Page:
Ernest Favenc was born in Surrey, the son of a wine merchant who died when Ernest was a child. He was educated at a school in Berlin and at Temple College in Cowley, near Oxford. He left England for Australia in 1864 where he was to spend the rest of his life. After a year in Sydney he worked on livestock stations in Northern Queensland for several years, occasionally writing for the Queenslander, the literary arm of the colony’s leading journal, The Brisbane Courier. In 1878 he led an expedition to assess the feasibility of a transcontinental railway.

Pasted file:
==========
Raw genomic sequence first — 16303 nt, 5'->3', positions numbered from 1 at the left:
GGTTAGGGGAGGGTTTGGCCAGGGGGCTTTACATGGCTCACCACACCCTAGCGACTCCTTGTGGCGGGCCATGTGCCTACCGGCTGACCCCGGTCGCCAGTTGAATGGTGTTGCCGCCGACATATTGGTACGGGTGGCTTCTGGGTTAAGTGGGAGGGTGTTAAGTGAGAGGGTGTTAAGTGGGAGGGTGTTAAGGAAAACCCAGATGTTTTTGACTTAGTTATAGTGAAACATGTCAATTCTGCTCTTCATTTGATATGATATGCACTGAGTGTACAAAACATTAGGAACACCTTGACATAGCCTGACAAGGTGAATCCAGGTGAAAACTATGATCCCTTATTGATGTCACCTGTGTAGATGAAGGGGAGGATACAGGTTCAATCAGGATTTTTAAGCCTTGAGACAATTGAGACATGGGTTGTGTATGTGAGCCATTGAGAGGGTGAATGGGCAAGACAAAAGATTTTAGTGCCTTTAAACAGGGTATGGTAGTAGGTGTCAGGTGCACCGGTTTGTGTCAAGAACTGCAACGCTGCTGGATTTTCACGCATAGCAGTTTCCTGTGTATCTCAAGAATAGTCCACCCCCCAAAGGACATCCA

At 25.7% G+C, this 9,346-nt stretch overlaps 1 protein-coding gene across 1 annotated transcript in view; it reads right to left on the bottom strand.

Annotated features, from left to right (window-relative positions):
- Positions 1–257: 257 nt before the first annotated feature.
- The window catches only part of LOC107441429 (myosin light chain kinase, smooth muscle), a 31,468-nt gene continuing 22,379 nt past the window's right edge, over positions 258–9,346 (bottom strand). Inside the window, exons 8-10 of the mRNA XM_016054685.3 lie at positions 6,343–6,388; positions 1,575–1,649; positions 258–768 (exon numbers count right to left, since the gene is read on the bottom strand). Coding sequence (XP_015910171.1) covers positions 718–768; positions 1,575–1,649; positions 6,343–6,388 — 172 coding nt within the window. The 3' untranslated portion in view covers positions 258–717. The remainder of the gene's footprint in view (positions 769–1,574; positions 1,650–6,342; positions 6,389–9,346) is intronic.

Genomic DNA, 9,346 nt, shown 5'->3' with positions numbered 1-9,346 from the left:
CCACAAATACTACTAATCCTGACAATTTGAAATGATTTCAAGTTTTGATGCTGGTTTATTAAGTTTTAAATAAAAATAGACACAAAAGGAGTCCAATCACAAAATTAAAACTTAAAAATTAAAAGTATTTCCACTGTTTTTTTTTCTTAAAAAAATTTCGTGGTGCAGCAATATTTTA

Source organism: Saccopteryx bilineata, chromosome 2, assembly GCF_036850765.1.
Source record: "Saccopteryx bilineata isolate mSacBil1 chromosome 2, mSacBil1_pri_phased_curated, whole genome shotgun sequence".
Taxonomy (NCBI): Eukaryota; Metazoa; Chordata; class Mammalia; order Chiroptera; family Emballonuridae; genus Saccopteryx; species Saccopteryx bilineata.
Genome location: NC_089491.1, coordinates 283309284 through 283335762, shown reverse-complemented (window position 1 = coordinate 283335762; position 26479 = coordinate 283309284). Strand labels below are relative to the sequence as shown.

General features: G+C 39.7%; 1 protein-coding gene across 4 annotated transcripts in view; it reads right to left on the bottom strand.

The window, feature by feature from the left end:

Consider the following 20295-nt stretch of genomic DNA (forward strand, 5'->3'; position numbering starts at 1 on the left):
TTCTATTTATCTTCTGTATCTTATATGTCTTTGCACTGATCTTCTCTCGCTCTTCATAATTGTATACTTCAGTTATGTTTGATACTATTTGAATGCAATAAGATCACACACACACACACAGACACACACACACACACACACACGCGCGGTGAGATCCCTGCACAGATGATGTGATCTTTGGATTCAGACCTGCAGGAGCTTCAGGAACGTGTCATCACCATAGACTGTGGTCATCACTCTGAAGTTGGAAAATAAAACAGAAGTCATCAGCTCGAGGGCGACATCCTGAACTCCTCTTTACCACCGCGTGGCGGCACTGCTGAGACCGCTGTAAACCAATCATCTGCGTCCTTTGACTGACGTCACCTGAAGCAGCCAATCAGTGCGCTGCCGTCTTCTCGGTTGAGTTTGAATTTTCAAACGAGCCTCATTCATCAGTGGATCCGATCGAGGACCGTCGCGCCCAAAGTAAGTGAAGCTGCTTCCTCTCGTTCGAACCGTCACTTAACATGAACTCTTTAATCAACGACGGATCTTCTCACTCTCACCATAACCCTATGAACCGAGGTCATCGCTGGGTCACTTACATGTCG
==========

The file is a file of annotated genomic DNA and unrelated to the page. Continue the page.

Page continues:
On his return he settled in Sydney and married Elizabeth Jane Matthews. In the early 1880s he undertook further expeditions to the northern regions of Australia and in 1888 published The History of Australian Exploration from 1788-1888.
Writing under the pseudonym of Dramingo he wrote several novels and children’s stories as well as further books on exploration. Drawing on his extensive experience of bush life, he also wrote one volume of poetry containing his best known poems, Song of the Torres Straits Islanders, In the Desert, The Watchers, and Daybreak in the Desert. His poetry reflects his awe of the Australian bush. He died in Sydney in 1908, survived by his wife and daughter.